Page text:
When Ronald Reagan was elected President in 1981, he was 69 years and 349 days old. At that point in time, he was the oldest person to ever be elected as POTUS. Although many considered him too old to hold the office, some years later Trump came along and at age 70 (and 220 days), he was chosen to become the U.S. President.
Then in 2021, the record was surpassed when Joe Biden was voted in as POTUS at 78 years of age.
In this article, the author (who believes we need a constitutional age limit for president) writes:
It’s obvious that we are living longer and are generally healthier as we age than previous generations. But it’s also true that the vast majority of us slow down, both mentally and physically, as we head into our eighth decade.
Even former President Jimmy Carter weighed in on the topic when, in 2019, he commented: “I hope there’s an age limit…If I were just 80 years old, if I was 15 years younger, I don’t believe I could undertake the duties I experienced when I was president.”
Yet both Trump (who will be 78) and Biden (who will be 82) have both considered running for the office again in 2024.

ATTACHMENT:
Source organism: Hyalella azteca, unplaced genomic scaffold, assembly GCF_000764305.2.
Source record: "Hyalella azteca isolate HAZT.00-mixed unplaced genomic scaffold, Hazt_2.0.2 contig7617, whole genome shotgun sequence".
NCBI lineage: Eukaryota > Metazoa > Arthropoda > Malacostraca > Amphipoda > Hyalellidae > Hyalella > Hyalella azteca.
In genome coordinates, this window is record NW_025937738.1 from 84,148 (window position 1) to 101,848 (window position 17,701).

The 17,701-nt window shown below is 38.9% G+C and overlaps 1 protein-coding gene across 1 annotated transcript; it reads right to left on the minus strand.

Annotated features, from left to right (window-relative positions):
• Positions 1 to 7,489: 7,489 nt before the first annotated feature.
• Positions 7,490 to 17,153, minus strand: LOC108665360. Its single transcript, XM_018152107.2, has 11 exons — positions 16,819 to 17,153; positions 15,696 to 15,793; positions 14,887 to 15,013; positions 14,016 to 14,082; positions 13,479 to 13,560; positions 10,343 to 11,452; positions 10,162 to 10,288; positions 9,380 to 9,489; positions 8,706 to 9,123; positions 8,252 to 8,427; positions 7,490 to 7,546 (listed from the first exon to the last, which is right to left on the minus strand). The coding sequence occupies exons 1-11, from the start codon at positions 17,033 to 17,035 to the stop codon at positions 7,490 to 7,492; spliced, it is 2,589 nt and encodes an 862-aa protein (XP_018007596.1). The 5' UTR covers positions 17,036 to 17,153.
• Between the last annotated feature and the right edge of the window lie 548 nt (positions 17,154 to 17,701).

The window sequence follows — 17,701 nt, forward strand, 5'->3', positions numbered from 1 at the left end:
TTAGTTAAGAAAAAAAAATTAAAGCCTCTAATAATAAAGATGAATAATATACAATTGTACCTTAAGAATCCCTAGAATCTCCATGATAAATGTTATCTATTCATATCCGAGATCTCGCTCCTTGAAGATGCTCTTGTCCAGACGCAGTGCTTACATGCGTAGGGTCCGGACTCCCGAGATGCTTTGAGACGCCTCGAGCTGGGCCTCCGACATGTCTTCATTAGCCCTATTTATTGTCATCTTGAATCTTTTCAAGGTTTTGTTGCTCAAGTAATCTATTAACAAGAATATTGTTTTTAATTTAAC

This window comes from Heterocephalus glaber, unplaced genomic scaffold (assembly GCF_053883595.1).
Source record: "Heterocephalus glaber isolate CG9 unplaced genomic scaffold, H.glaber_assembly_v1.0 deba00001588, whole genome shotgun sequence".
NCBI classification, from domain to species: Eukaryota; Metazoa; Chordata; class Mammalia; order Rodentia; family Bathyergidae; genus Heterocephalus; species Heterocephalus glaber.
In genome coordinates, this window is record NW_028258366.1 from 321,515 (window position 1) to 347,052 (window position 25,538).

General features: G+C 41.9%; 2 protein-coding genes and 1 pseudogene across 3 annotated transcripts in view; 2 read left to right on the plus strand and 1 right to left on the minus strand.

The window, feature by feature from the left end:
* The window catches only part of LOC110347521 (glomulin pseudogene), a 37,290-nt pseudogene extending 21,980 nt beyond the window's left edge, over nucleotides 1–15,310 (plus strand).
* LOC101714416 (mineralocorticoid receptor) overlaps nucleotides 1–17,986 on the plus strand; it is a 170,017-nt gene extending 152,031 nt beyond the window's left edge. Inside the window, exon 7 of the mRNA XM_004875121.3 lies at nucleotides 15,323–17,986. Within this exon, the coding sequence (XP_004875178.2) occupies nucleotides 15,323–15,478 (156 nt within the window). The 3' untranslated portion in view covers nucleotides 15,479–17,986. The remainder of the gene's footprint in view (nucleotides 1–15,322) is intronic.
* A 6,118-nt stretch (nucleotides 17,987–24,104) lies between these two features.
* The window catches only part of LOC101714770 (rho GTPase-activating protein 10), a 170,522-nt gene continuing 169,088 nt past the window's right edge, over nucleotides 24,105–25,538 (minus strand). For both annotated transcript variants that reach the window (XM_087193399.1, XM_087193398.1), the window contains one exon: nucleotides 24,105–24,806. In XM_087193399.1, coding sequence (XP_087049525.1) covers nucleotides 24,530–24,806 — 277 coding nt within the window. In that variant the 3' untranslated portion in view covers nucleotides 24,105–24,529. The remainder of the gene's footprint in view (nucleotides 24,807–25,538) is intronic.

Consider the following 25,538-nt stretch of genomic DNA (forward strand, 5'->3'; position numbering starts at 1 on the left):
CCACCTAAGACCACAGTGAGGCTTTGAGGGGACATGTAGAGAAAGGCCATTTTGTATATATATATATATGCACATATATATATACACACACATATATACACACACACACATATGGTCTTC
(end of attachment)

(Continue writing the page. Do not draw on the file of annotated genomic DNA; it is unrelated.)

Of note, there are several members of Congress who are also serving at advanced ages:
- Diane Feinstein, age 87
- Chuck Grassley, age 87
- Don Young, age 87
- Nancy Pelosi, age 80
- Bernie Sanders, age 78
- Mitch McConnell, age 78
While the U.S. constitution does specify a minimum age for elected members of Congress and the President, it (rather unfortunately) does not address a maximum.
Interestingly, according to various polls, more than half (58%) of Americans say that there should be a maximum age limit — with most suggesting 80 years of age. However, to my knowledge, there has been no legislative action or discussion on the matter.
(Hmmm. Considering the above list, I wonder why …?)
While it is true that chronological age can be deceiving (nearly everyone knows individuals who are far more vigorous than their advanced age might suggest), mental and physical capabilities DO diminish as we progress in life. And while there may be some truth to the sayings that “age is a state of mind” and “you are only as old as you think you are” — can we put our trust in such adages when it comes to running a country the size of the United States? Especially if an event arose that required a “snap decision” that could affect millions of people?
I tend to think not.
(It is my sincere wish that the roster of 2024 presidential candidates will include candidates that can walk straight and think clearly. 🙂)